"Who are America’s moral leaders?" USA Today asked in a recent headline.
At a time when businesses are increasingly thrust to the forefront of complex issues such as racial bias, gender equity and privacy rights, an overwhelming majority of employees feel adrift. They do not believe their organizations are run by moral leaders.
Less than a quarter of employees think their managers exhibit the qualities and behaviours of moral leaders. Only 17% say their leaders normally tell the truth. This lack of moral leadership has profound effects on organizations. Employees believe this moral vacuum is making them worse at their jobs and making it harder for their organizations to meet their goals, let alone surpass them.
These are just some of the findings of LRN's State of Moral Leadership study. We designed it to examine the kind of leadership which employees want to see more of, and to test just how far their leaders are from meeting their needs and desires.
The results are both encouraging and deeply disturbing. They illustrate a crisis in leadership, with urgent, profound and moral implications.
Just how bad is this crisis?
Among our findings: only 13% of employees say their leaders usually take a stand on moral topics. Only 17% put principles first. Only 14% acknowledge their own failings, and only 13% make amends when they get things wrong.
Though rare, moral leadership can be extremely effective. When managers lead with humility, they are 22 times more likely to be trusted by their colleagues, according to our analysis. When managers are able to make themselves small and create an atmosphere in which others can stand up and deliver a great performance, they are 11 times more likely to achieve their business goals.
Going deeper, when managers demonstrate moral courage, by standing for truth or asking tough questions, they are judged 17 times more effective by their colleagues. And when they pause, and encourage their teams to pause and reconnect with their values, they are 11 times more effective.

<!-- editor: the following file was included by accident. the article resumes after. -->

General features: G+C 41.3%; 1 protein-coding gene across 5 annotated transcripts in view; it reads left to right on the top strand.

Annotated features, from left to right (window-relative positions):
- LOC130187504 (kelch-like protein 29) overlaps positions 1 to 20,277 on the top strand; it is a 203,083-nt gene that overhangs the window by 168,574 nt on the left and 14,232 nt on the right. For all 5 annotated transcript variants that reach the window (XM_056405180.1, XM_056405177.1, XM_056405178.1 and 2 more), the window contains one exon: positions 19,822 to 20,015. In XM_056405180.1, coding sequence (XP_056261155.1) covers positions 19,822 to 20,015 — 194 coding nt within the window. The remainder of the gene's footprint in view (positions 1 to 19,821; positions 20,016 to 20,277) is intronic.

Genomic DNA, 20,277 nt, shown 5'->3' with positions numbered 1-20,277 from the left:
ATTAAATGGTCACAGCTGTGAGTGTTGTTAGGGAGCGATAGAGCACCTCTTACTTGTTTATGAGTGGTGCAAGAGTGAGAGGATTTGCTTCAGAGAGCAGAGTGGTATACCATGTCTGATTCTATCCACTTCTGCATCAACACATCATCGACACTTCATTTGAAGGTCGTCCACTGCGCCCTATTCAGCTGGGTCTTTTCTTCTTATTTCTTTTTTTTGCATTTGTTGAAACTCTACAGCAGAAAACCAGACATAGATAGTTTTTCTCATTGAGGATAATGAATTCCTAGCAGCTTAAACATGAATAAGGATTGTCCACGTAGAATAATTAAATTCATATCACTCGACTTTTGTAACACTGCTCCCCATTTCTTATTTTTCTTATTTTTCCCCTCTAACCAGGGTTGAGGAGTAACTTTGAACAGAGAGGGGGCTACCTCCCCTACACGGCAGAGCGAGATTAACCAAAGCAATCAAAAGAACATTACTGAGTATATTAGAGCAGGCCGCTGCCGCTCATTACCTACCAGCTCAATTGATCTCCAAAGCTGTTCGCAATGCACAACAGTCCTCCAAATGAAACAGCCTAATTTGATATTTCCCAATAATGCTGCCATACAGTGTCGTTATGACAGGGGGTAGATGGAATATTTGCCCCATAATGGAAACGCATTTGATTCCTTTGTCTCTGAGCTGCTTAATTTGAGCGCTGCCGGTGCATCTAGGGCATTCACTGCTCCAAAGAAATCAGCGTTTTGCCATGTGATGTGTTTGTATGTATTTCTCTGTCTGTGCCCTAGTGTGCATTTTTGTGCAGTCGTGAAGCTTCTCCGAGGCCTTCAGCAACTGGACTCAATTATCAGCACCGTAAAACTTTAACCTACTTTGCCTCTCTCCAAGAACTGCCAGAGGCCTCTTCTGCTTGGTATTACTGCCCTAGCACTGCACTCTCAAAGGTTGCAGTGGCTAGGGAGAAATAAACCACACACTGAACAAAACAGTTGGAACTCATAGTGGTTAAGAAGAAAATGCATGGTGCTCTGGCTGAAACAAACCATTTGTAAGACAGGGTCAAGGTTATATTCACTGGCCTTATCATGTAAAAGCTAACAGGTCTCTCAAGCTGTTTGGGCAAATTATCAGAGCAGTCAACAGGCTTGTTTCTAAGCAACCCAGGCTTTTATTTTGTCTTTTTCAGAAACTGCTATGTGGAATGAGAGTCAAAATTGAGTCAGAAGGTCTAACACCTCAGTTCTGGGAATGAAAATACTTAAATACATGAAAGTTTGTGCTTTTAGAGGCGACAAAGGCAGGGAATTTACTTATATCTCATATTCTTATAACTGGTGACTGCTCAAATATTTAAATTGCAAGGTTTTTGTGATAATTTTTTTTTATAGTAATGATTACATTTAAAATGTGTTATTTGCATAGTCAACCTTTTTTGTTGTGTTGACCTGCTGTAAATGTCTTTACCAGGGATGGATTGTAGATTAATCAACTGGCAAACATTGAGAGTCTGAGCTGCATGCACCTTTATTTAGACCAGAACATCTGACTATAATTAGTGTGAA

The State of the Moral Leadership study is based upon our framework for Moral Leadership, which I’ve written about before. It was born from the recognition that our system can’t function without leaders with ‘formal’ authority, be they Commander-in-Chief, CEO or school principal.
Yet what makes leaders occupying those formal positions, whether in business, politics, education or sport, truly successful in their roles is when they go beyond, and realize their moral authority. Formal authority can be won or seized, but moral authority has to be earned and sustained every day by how you act and how you lead.
So how do we know a moral leader when there are so few examples to draw from? Our research shows there are four prominent behaviours that most moral leaders exhibit:
1) Moral leaders are driven by purpose, seeing the path ahead as a journey.
2) Moral leaders inspire and elevate others. Every decision is made with consideration of others' full humanity.
3) Moral leaders are animated by both courage and patience.
4) Moral leaders keep building muscle, continually asking themselves if what they're doing is compatible with their organization's purpose and mission.
Why does any of this matter? Why go on a journey to build your moral authority, character and leadership?
The world hasn’t just changed, but is being dramatically reshaped at speeds and in ways not seen before in human history. Younger generations are more socially conscious employees and consumers. Social media and other technology has allowed ordinary people to hold the most powerful leaders accountable. Political leadership has proven a failure at key social issues. And the pressure on CEOs to assume positions of moral leadership is increasing by the day.
Our world has gone from being connected to interconnected to globally interdependent. Technology has brought strangers into intimate proximity at an accelerated pace, affording us richer experiences but also demanding new levels of empathy and understanding. These same technologies have granted us MRI vision into the innermost workings of traditionally opaque organizations, and even into the mindsets and attitudes of their leaders.
The world has been reshaped faster than we’ve been able to reshape ourselves, our institutions or our leadership. This is a critical moment for organizations and leaders, particularly in a time of fake news, mounting distrust, powerful movements such as #MeToo, increased concerns about the impact of AI on humanity, louder moral outrage from consumers, and calls for higher standards of behaviour from companies and their leaders.
The opportunity is there. The data tells us what we must do. The world is eagerly awaiting moral leaders to push us forward. Maybe next year we’ll have a better answer to USA Today’s question.